Health Tree for Multiple Myeloma has posted several articles recently about the Swedish company Oncopeptides and their product Pepaxto/melphalan flufenamide (see for example this article and this article.)
Last week, the European Medicines Agency unanimously recommended to the European Commission that Pepaxto can be used to treat relapsed/refractory multiple myeloma in patients with at least three prior lines of therapy (proteasome inhibitor, one immunomodulatory drug and anti-CD38 monoclonal antibody), and with at least three years past stem cell transplant.
US FDA has just posted a Federal Register Notice that they will be holding a public meeting of the Oncologic Drug Advisory Committee (ODAC) on September 22nd, 2022 to discuss the risks/benefits of Pepaxto. This notice states:
“During the second session of September 22, 2022, the committee will hear an update on new drug application (NDA) 214383, for PEPAXTO (melphalan flufenamide) for injection, submitted by Oncopeptides A.B. This product was approved under 21 CFR 314.500 (subpart H, accelerated approval regulations) for use in combination with dexamethasone for the treatment of adult patients with relapsed or refractory multiple myeloma who have received at least four prior lines of therapy and whose disease is refractory to at least one proteasome inhibitor, one immunomodulatory agent, and one CD38-directed monoclonal antibody. The confirmatory trial demonstrated a worse overall survival and failed to verify clinical benefit. Confirmatory studies are post-marketing studies to verify and describe the clinical benefit of a drug after it receives accelerated approval. Based on the updates provided, the committee will have a general discussion focused on next steps for the product.”
It is somewhat disappointing to read the line, “The confirmatory trial demonstrated a worse overall survival and failed to verify clinical benefit.” since a recent article in the journal The Lancet Haematology summarized the clinical outcomes of a confirmatory study of about 500 patients and indicated:
“In exploratory subgroup analyses, among patients without a previous autologous HSCT, melflufen plus dexamethasone showed significantly increased progression-free survival and numerically higher overall survival, albeit not significantly different compared with pomalidomide plus dexamethasone. A post-hoc analysis suggested that having received an autologous HSCT—and by extension, previous high-dose melphalan conditioning therapy—was a significant negative prognostic factor for survival.”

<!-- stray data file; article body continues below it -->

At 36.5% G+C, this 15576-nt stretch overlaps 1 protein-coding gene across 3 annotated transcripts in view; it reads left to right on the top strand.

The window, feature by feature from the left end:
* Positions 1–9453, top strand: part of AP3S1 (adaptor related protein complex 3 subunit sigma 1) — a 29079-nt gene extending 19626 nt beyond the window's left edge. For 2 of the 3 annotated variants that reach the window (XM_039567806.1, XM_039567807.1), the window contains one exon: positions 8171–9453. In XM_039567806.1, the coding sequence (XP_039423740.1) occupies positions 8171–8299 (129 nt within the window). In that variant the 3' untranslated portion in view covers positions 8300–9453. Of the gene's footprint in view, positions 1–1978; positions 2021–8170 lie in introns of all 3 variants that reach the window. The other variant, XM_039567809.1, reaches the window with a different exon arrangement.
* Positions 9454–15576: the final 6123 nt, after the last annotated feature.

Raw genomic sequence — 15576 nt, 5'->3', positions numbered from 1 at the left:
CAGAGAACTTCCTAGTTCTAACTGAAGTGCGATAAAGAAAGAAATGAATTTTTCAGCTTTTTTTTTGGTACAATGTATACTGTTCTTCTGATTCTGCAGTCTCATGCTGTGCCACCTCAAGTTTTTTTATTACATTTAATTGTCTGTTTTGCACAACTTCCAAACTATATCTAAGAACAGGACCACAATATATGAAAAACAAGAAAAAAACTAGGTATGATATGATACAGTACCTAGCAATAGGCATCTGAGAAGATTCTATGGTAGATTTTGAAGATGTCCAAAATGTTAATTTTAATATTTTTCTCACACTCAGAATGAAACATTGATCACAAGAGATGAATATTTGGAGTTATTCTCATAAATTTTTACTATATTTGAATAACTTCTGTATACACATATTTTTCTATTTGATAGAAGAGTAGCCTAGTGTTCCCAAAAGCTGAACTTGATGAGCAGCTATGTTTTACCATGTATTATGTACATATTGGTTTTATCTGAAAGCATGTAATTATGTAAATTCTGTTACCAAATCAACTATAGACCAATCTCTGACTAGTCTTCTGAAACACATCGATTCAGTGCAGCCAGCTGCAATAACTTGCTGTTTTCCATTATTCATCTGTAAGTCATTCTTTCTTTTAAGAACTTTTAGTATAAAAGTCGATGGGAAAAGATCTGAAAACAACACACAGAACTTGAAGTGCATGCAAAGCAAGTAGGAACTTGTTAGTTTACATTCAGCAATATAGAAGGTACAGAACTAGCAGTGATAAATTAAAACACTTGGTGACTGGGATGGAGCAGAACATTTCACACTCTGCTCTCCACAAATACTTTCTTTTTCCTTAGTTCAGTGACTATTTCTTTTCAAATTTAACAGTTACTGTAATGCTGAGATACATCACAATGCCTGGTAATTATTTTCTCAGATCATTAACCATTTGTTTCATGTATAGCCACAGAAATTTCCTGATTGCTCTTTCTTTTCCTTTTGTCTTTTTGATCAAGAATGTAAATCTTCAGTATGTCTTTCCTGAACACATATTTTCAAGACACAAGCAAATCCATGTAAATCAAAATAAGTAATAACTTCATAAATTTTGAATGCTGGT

In other words, Pepaxto can be a valid treatment option for relapsed/refractory myeloma patients who have not been exposed to high dose melphalan as part of their prior treatment regimen for 3 years before starting treatment with Pepaxto.
Hopefully, the FDA Advisory Committee will follow in the footsteps of its European counterpart and provide us, myeloma patients, with an additional treatment option in the not-too-distant future.
Some additional information can also be found in Oncopeptides’ press release.
about the author
I am a patient diagnosed in 2014 with primary plasma cell leukemia (pPCL), a rare and aggressive variant of multiple myeloma and have been very fortunate to find successful treatment at the division of Cellular Therapy at the Duke University Cancer Institute. My wife, Vicki, and I have two adult children and two grandsons who are the ‘lights of our lives’. Successful treatment has allowed Vicki and I to do what we love best : traveling the world, albeit it with some extra precautions to keep infections away. My career in the pharmaceutical industry has given me insights that I am currently putting to use as an advocate to lower drug pricing, especially prices for anti-cancer drugs. I am a firm believer that staying mentally active, physically fit, compliant to our treatment regimen and taking an active interest in our disease are keys to successful treatment outcomes.